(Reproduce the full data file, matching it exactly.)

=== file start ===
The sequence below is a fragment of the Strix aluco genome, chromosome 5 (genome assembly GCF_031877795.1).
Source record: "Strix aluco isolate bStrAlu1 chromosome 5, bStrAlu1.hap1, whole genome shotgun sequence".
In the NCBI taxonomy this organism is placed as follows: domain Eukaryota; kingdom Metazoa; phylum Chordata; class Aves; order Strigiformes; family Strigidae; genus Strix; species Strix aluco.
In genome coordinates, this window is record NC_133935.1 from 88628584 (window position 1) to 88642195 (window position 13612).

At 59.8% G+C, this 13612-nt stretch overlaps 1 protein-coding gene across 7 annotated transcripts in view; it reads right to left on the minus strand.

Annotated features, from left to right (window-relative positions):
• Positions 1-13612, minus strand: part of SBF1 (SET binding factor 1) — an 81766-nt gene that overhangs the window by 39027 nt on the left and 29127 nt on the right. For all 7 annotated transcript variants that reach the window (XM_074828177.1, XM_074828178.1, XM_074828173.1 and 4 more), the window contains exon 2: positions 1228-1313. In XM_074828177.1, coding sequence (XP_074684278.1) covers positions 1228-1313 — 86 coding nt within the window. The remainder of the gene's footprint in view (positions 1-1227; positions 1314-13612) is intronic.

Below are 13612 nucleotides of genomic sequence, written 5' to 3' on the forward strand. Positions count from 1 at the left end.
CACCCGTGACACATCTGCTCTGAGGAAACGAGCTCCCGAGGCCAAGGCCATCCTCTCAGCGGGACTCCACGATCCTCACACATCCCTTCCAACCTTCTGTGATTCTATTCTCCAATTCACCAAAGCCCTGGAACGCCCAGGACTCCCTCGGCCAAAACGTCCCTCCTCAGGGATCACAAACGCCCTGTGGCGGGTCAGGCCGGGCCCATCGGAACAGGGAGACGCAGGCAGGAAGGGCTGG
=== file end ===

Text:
The sequence below is a fragment of the Strix aluco genome, chromosome 5 (genome assembly GCF_031877795.1).
Source record: "Strix aluco isolate bStrAlu1 chromosome 5, bStrAlu1.hap1, whole genome shotgun sequence".
In the NCBI taxonomy this organism is placed as follows: domain Eukaryota; kingdom Metazoa; phylum Chordata; class Aves; order Strigiformes; family Strigidae; genus Strix; species Strix aluco.
In genome coordinates, this window is record NC_133935.1 from 88628584 (window position 1) to 88642195 (window position 13612).

At 59.8% G+C, this 13612-nt stretch overlaps 1 protein-coding gene across 7 annotated transcripts in view; it reads right to left on the minus strand.

Annotated features, from left to right (window-relative positions):
• Positions 1-13612, minus strand: part of SBF1 (SET binding factor 1) — an 81766-nt gene that overhangs the window by 39027 nt on the left and 29127 nt on the right. For all 7 annotated transcript variants that reach the window (XM_074828177.1, XM_074828178.1, XM_074828173.1 and 4 more), the window contains exon 2: positions 1228-1313. In XM_074828177.1, coding sequence (XP_074684278.1) covers positions 1228-1313 — 86 coding nt within the window. The remainder of the gene's footprint in view (positions 1-1227; positions 1314-13612) is intronic.

Below are 13612 nucleotides of genomic sequence, written 5' to 3' on the forward strand. Positions count from 1 at the left end.
CACCCGTGACACATCTGCTCTGAGGAAACGAGCTCCCGAGGCCAAGGCCATCCTCTCAGCGGGACTCCACGATCCTCACACATCCCTTCCAACCTTCTGTGATTCTATTCTCCAATTCACCAAAGCCCTGGAACGCCCAGGACTCCCTCGGCCAAAACGTCCCTCCTCAGGGATCACAAACGCCCTGTGGCGGGTCAGGCCGGGCCCATCGGAACAGGGAGACGCAGGCAGGAAGGGCTGG